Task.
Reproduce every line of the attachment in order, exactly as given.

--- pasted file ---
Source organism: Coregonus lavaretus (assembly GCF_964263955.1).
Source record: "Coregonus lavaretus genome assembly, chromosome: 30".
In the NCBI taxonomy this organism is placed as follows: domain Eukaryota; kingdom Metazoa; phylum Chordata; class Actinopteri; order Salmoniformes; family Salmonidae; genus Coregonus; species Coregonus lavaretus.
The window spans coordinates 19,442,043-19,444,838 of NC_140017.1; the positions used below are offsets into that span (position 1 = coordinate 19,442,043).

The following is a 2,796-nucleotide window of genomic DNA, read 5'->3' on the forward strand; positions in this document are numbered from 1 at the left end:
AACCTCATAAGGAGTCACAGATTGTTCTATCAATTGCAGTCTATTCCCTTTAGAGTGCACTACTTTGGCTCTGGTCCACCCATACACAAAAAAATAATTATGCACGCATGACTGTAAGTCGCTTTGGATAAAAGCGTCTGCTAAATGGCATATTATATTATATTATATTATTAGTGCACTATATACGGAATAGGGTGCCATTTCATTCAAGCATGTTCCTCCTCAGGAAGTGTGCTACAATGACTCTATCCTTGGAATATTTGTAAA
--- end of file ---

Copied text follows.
Source organism: Coregonus lavaretus (assembly GCF_964263955.1).
Source record: "Coregonus lavaretus genome assembly, chromosome: 30".
In the NCBI taxonomy this organism is placed as follows: domain Eukaryota; kingdom Metazoa; phylum Chordata; class Actinopteri; order Salmoniformes; family Salmonidae; genus Coregonus; species Coregonus lavaretus.
The window spans coordinates 19,442,043-19,444,838 of NC_140017.1; the positions used below are offsets into that span (position 1 = coordinate 19,442,043).

The following is a 2,796-nucleotide window of genomic DNA, read 5'->3' on the forward strand; positions in this document are numbered from 1 at the left end:
AACCTCATAAGGAGTCACAGATTGTTCTATCAATTGCAGTCTATTCCCTTTAGAGTGCACTACTTTGGCTCTGGTCCACCCATACACAAAAAAATAATTATGCACGCATGACTGTAAGTCGCTTTGGATAAAAGCGTCTGCTAAATGGCATATTATATTATATTATATTATTAGTGCACTATATACGGAATAGGGTGCCATTTCATTCAAGCATGTTCCTCCTCAGGAAGTGTGCTACAATGACTCTATCCTTGGAATATTTGTAAA